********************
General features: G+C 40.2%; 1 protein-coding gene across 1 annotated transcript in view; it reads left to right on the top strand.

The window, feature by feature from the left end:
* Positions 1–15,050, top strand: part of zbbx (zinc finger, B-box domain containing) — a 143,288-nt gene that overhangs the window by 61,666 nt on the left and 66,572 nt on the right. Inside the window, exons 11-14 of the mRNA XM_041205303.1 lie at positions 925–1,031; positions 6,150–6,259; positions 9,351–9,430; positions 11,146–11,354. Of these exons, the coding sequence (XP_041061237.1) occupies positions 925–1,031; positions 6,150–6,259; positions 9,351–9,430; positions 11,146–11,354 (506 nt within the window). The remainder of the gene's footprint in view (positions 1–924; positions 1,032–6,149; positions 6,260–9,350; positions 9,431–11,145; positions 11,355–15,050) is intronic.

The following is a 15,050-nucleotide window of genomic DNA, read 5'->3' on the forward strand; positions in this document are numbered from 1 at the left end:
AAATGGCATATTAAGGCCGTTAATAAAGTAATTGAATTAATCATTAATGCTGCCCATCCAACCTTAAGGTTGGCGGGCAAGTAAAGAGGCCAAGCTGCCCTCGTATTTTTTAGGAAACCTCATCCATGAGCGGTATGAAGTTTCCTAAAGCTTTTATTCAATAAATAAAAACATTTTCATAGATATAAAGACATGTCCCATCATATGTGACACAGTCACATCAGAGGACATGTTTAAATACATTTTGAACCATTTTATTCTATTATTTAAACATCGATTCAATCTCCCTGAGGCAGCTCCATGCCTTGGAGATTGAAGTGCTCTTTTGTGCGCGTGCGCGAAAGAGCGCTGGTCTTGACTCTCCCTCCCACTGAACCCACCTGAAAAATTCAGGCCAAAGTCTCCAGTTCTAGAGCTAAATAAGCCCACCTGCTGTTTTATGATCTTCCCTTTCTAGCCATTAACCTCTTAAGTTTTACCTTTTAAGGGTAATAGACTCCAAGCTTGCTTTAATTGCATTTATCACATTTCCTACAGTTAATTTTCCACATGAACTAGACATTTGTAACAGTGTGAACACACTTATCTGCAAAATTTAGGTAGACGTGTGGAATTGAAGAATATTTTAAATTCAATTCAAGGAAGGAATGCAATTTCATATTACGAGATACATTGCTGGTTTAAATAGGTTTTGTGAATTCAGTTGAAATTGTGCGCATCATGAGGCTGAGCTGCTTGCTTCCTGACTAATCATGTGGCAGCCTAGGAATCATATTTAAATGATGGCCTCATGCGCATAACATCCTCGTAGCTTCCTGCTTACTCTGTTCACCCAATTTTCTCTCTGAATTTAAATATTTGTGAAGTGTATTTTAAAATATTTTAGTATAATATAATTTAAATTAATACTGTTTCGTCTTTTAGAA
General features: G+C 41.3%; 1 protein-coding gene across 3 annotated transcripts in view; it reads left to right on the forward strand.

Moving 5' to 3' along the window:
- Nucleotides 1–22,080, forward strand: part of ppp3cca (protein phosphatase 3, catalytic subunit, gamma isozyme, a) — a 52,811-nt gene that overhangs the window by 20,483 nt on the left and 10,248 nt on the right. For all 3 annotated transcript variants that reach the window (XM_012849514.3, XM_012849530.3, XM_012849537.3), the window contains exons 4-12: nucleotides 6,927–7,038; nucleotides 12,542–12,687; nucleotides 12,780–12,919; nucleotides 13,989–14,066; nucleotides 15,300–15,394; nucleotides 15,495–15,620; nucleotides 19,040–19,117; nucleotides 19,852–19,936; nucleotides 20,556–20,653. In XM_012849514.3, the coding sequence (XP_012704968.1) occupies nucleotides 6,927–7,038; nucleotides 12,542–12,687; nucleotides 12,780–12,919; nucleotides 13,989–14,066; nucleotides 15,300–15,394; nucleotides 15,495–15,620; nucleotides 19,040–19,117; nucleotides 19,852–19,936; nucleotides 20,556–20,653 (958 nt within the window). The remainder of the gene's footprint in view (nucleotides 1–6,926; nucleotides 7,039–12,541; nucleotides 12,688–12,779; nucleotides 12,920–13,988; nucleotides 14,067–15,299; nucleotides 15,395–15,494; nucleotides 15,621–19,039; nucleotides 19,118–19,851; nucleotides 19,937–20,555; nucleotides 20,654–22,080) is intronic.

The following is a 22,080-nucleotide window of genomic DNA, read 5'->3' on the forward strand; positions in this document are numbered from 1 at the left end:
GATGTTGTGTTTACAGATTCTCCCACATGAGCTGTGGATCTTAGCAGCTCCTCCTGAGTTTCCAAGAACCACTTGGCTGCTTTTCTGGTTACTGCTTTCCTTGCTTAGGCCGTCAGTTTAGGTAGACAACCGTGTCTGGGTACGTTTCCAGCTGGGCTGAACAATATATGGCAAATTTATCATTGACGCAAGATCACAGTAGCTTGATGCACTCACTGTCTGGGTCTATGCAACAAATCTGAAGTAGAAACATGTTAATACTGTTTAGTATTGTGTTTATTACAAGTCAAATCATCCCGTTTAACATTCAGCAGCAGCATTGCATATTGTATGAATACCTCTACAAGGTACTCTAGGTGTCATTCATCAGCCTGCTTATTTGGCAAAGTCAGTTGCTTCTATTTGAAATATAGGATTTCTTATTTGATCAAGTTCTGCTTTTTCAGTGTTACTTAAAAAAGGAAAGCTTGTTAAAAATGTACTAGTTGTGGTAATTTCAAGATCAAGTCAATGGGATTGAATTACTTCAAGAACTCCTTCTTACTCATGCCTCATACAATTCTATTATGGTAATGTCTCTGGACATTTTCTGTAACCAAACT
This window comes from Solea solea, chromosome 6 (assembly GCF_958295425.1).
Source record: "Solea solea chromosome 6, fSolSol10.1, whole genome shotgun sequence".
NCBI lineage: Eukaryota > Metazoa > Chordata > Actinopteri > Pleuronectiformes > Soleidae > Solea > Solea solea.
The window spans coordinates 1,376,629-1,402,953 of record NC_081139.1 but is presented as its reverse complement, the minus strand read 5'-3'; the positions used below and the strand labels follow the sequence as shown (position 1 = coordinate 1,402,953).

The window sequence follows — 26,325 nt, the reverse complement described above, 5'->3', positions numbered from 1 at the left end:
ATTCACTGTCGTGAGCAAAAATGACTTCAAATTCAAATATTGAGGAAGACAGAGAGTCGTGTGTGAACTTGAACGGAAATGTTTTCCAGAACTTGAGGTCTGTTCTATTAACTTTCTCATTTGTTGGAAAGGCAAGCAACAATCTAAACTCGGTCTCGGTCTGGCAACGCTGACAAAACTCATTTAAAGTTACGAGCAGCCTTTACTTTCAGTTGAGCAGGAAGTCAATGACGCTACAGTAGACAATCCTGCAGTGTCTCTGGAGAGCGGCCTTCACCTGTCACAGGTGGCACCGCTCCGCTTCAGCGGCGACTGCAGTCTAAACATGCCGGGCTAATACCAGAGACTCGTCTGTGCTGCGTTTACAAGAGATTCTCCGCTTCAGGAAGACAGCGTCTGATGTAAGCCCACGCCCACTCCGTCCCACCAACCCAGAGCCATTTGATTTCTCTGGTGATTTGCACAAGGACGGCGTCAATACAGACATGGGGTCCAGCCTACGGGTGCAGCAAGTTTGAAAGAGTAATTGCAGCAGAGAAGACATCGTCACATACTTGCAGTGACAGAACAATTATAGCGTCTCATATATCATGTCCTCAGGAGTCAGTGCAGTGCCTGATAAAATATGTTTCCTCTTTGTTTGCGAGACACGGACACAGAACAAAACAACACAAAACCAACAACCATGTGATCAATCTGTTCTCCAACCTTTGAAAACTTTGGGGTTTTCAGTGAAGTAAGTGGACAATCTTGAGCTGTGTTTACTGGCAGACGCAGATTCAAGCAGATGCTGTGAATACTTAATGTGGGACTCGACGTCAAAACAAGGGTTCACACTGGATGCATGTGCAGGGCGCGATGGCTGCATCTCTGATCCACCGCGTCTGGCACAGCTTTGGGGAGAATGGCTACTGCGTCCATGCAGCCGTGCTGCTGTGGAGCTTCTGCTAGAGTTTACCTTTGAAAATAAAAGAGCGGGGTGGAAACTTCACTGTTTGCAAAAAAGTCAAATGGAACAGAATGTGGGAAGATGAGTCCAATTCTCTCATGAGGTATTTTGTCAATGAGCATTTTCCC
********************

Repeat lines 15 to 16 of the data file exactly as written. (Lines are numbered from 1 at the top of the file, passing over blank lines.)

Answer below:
The window sequence follows — 26,325 nt, the reverse complement described above, 5'->3', positions numbered from 1 at the left end:
ATTCACTGTCGTGAGCAAAAATGACTTCAAATTCAAATATTGAGGAAGACAGAGAGTCGTGTGTGAACTTGAACGGAAATGTTTTCCAGAACTTGAGGTCTGTTCTATTAACTTTCTCATTTGTTGGAAAGGCAAGCAACAATCTAAACTCGGTCTCGGTCTGGCAACGCTGACAAAACTCATTTAAAGTTACGAGCAGCCTTTACTTTCAGTTGAGCAGGAAGTCAATGACGCTACAGTAGACAATCCTGCAGTGTCTCTGGAGAGCGGCCTTCACCTGTCACAGGTGGCACCGCTCCGCTTCAGCGGCGACTGCAGTCTAAACATGCCGGGCTAATACCAGAGACTCGTCTGTGCTGCGTTTACAAGAGATTCTCCGCTTCAGGAAGACAGCGTCTGATGTAAGCCCACGCCCACTCCGTCCCACCAACCCAGAGCCATTTGATTTCTCTGGTGATTTGCACAAGGACGGCGTCAATACAGACATGGGGTCCAGCCTACGGGTGCAGCAAGTTTGAAAGAGTAATTGCAGCAGAGAAGACATCGTCACATACTTGCAGTGACAGAACAATTATAGCGTCTCATATATCATGTCCTCAGGAGTCAGTGCAGTGCCTGATAAAATATGTTTCCTCTTTGTTTGCGAGACACGGACACAGAACAAAACAACACAAAACCAACAACCATGTGATCAATCTGTTCTCCAACCTTTGAAAACTTTGGGGTTTTCAGTGAAGTAAGTGGACAATCTTGAGCTGTGTTTACTGGCAGACGCAGATTCAAGCAGATGCTGTGAATACTTAATGTGGGACTCGACGTCAAAACAAGGGTTCACACTGGATGCATGTGCAGGGCGCGATGGCTGCATCTCTGATCCACCGCGTCTGGCACAGCTTTGGGGAGAATGGCTACTGCGTCCATGCAGCCGTGCTGCTGTGGAGCTTCTGCTAGAGTTTACCTTTGAAAATAAAAGAGCGGGGTGGAAACTTCACTGTTTGCAAAAAAGTCAAATGGAACAGAATGTGGGAAGATGAGTCCAATTCTCTCATGAGGTATTTTGTCAATGAGCATTTTCCC